The big difference I see today in regards to gun control are those who feel the Constitution is a living, breathing document, and those who feel we should always stick with what the founders intended.  Many try to make up an excuse of what a well regulated militia is composed of, but from what I remember, a majority of the founding fathers actually were quite clear on this.  The second amendment is one of the many checks the PEOPLE have on the tyranny of the government.  It is upon the people to rise up and overthrow that government, if that government is of such a tyranny that such a rebellion is required.

If this brings up a recollection of a recent war our Founding Fathers had prior to that, it should.  This is directly in relation to the Revolutionary war, where firearms and major military weapons were outlawed to a certain degree by the British Empire upon the Colonists.  When they talked about weapons, they had military grade cannon and military weapons with which they felt they needed to wage war with (and I believe one of the first battles was about, where the British were going to land to search and find and seize one or more military grade cannons they had heard the colonists concealed).  However, when the war started, the best way to fight it was being organized, as with the Continental army and such.  That does not mean this was required at the outset, but it was an essential element to actually winning independence.

In that light, I believe one who is a Constitutionalist, instead of one who adheres to the living and breathing document idea, should say that this mean that ANY weapon is allowed by the populace.  Any weapon that may be used by the military, is allowed to be owned by the populace.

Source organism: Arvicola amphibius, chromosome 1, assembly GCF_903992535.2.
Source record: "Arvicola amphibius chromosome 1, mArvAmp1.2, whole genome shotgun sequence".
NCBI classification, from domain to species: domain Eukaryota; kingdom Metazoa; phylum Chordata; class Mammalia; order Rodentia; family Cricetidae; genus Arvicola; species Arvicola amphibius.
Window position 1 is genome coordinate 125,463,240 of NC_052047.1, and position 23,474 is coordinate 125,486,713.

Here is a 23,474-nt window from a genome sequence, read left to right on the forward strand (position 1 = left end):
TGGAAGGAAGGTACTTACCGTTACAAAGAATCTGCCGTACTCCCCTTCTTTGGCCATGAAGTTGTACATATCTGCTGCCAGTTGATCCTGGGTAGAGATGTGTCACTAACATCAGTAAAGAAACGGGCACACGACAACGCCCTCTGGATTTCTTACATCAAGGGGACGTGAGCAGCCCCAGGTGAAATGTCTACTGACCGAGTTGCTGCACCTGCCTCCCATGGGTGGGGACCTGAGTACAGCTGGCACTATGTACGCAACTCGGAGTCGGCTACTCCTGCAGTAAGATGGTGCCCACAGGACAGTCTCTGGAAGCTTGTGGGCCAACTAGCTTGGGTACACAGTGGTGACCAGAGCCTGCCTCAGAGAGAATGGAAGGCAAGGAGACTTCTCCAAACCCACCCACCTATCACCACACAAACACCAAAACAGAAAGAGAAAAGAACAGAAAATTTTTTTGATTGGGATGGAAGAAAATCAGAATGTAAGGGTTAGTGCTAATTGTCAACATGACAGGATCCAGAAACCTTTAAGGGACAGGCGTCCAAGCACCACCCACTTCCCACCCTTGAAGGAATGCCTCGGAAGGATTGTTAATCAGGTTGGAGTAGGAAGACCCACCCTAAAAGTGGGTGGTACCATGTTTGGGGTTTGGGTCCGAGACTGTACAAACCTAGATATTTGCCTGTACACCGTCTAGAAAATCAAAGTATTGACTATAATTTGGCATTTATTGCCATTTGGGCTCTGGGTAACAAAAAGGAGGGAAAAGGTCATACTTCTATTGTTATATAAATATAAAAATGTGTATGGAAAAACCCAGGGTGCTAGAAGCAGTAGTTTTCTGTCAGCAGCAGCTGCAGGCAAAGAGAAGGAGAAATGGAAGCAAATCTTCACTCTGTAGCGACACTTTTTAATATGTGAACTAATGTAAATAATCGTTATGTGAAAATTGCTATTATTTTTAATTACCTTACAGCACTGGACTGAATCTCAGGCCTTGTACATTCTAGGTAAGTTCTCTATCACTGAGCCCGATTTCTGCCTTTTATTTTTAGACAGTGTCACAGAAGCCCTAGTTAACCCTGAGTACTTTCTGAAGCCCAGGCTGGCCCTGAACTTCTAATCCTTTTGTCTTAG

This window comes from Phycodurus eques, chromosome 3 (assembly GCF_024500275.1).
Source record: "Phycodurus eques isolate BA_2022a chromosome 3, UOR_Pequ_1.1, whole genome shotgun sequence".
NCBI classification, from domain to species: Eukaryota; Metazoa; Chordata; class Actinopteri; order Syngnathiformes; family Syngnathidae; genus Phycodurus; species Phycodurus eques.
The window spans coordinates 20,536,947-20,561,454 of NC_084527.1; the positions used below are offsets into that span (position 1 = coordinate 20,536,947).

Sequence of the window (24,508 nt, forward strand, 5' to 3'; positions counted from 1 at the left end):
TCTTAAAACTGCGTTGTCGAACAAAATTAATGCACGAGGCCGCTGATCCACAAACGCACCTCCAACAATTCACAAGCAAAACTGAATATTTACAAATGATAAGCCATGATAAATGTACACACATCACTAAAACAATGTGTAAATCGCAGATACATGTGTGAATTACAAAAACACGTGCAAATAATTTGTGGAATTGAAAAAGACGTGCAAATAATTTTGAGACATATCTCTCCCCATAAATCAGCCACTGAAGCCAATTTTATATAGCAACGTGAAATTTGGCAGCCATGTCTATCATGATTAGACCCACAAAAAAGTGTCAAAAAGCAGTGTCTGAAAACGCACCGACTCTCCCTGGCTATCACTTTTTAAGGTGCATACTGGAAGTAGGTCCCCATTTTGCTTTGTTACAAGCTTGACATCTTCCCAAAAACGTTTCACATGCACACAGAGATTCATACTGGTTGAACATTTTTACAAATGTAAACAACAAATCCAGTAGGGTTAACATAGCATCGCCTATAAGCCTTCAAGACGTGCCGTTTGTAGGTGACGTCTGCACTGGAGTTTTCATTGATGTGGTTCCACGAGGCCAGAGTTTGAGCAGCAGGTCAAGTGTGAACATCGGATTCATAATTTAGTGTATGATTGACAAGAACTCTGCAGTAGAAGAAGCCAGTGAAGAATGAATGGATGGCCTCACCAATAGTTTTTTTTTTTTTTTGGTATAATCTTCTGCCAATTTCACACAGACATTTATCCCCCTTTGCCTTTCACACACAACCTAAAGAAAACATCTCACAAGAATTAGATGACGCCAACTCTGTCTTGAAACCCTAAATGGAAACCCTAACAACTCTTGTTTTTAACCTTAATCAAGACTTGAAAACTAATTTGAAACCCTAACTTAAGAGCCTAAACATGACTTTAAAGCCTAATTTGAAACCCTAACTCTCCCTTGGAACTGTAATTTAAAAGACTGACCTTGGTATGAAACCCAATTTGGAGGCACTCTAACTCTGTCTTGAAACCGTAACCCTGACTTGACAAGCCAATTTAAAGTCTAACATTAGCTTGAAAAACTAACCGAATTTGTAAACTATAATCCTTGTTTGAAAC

That is, of course, an unpopular opinion these days, even by those who are gun rights enthusiasts.  However, I think if we are to truly keep in line with the Ideas that many of the Founders intended...that is what the intent would mean.  It is far easier to have a revolution against tyranny if you possess weapons of equal scale, or at least a chance to have weapons of equal scale, to those that you are fighting.

Some of this idea of an armed populace, I feel died down with the increase of Federal power.  More specifically to the event where we did have individuals revolt and try to rebel against the United States in the Civil War.  There we had a taste of what a war with those who have access to equivalent weapons was like, and I think MANY did not like it.

Which brings us to the other side of the equation.  In Japan, firearms are very heavily discouraged.  In fact, for most it is illegal.  There gun control laws are very restrictive.  There ARE murders in japan, but their violence and murder rates are EXCESSIVELY low, and are in fact one of the lowest in the world.  Many would point out this is the epitome of gun control, and shows absolutely that gun control works.

Does it?

Japan has VERY low murder rates.

The irony is in the US.  It seems the more restrictive the gun laws are in regards to gun control in the US, the higher the murder rates.  From what I understand, Chicago and Washington DC have some of the strongest gun control laws in the US, as does California.  However, these areas reign rather highly in per capita gun deaths.  How is this possible.  How could there be such a divergence between Japan and the US?

I don't know exactly.  I think gun control laws DO work in Japan.  I think it IS proof that gun control laws WORK.  They actually can cause less gun deaths and less violence overall.  However, the question is WHY it works there as opposed to some areas of the US.